Earlier this week, Buc-ee’s moved for a permanent injunction against Choke Canyon (you can read the motion here). Buc-ee’s seeks a permanent injunction barring Choke Canyon’s use of a whole host of similar logos, which were part of a package of example uses submitted to the jury and sampled below:

Buc-ee’s says that Choke Canyon’s proposed injunction is not expansive enough because it does not include or cover any of the black and white logos, only the colorful ones. Buc-ee’s says it “fought tooth and nail”–great imagery, given that it is represented by a beaver mascot–to obtain the finding of infringement of all marks, regardless of whether they include color. But the color similarities (the red tongues and yellow backgrounds) seem pretty important in the context of an infringement battle that otherwise comes down to smiling beaver versus a thumbs-up alligator.

Even though the jury may have technically considered all of the examples provided by Buc-ee’s, an injunction is an equitable remedy, and the Lanham Act (15 U.S.C. §1116) provides that courts shall issue injunctions “according to the principles of equity and upon such terms as the court may deem reasonable.” As part of this inquiry, courts consider (1) whether the trademark owner has suffered irreparable injury, (2) whether damages are adequate to compensate for the injury, (3) whether, considering the balance of hardships between the trademark owner and infringer, the requested relief is warranted, and (4) whether the public interest would be disserved by a permanent injunction. Courts frequently grant only limited or qualified injunctions and tailor them to the facts of the case, sometimes by restricting certain formats and locations and requiring disclaimers or corrective advertising.

This is all to say that the scope of an injunction in this case and others depends on the circumstances and the court’s view of what is equitable and reasonable–a flexible standard. In trademark, courts focus on what relief is necessary to remedy and prevent consumer confusion, as well as the potential effects an injunction would have on lawful competition–an important factor that should not be overlooked in this case (perhaps not only as to the parties, but also as to the precedent the court might set generally). What do you think that might be? Leave a thought in the comments below.

About a week ago, we reported on an interesting case out of the Southern District of Texas involving two competing convenience stores with cartoon animal mascots: Buc-ee’s (a beaver) and Choke Canyon (an alligator).

As someone who has personally visited Buc-ee’s stores, I can tell you that they are quite the destination. Buc-ee’s tend to be absolutely massive, with checkout lanes (everything’s bigger in Texas). People even buy T-shirts with Buc-ee’s logos on the front, with various Texan sayings on the back. I personally own three of them. So it’s kind of an understatement to call Buc-ee’s a “convenience store,” by Minnesota standards. And one can hardly complete a description of Buc-ee’s without noting that it is considered to have the “best bathrooms in Texas.”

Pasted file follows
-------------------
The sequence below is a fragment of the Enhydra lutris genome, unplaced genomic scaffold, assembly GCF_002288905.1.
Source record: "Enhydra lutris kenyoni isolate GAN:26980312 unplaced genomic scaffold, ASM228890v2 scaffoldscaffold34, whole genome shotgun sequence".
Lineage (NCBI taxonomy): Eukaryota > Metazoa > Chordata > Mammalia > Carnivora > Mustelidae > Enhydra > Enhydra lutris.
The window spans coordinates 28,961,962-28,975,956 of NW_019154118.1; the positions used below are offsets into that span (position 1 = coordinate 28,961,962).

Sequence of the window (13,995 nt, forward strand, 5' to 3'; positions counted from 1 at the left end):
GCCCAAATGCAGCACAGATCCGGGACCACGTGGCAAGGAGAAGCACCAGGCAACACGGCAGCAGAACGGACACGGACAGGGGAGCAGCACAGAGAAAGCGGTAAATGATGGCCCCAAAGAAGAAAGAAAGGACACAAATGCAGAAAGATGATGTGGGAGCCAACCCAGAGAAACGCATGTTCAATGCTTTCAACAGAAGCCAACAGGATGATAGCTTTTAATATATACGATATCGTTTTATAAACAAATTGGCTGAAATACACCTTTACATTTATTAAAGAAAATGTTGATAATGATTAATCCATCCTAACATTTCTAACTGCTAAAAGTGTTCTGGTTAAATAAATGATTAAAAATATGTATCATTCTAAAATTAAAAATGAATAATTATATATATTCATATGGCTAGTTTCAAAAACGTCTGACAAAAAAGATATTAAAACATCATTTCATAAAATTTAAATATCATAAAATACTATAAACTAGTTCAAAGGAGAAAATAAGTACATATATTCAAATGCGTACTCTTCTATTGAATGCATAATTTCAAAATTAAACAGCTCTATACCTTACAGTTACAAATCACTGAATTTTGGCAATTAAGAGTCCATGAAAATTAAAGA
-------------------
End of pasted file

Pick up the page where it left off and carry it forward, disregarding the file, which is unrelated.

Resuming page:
Credit: Houston Chronicle

Choke Canyon? Yeah, its locations are pretty big too, but the mascot is far less cuddly. Though, it has a nice saying above the exit that probably wouldn’t work at Buc-ee’s: “See ya later, alligator.”

Credit: Yelp

Buc-ee’s sued Choke Canyon for a variety of claims, including: trademark infringement, dilution, unfair competition, and unjust enrichment. We cover these topics frequently on DuetsBlog (check out the topics column).

I must admit that when I first read about the suit, I could hardly believe it. I agree with my colleague that “the best I see from this case is that Choke Canyon may make consumers think of Buc-ee’s stores and beaver, but consumers don’t seem likely to assume that that there is a connection between the two.” And I also think that ” if it weren’t May, I’d assume this was an April Fools Day joke.”

But it’s no joke, and after a four-day jury trial and six hours of deliberation, Buc-ee’s won on all fronts. Specifically, the jury answered six questions (downloadable here):

  1. On Buc-ee’s claims for trademark infringement of its Buc-ee’s Logo, do you find for Buc-ee’s or Choke Canyon?
    • Jury answer: Buc-ee’s
    • Interestingly, the jury sent one note to the District Judge during deliberations, asking “Does the logo to be considered by the jury in rendering an infringement judgment include a version without words?” To which the Judge responded, “Yes.”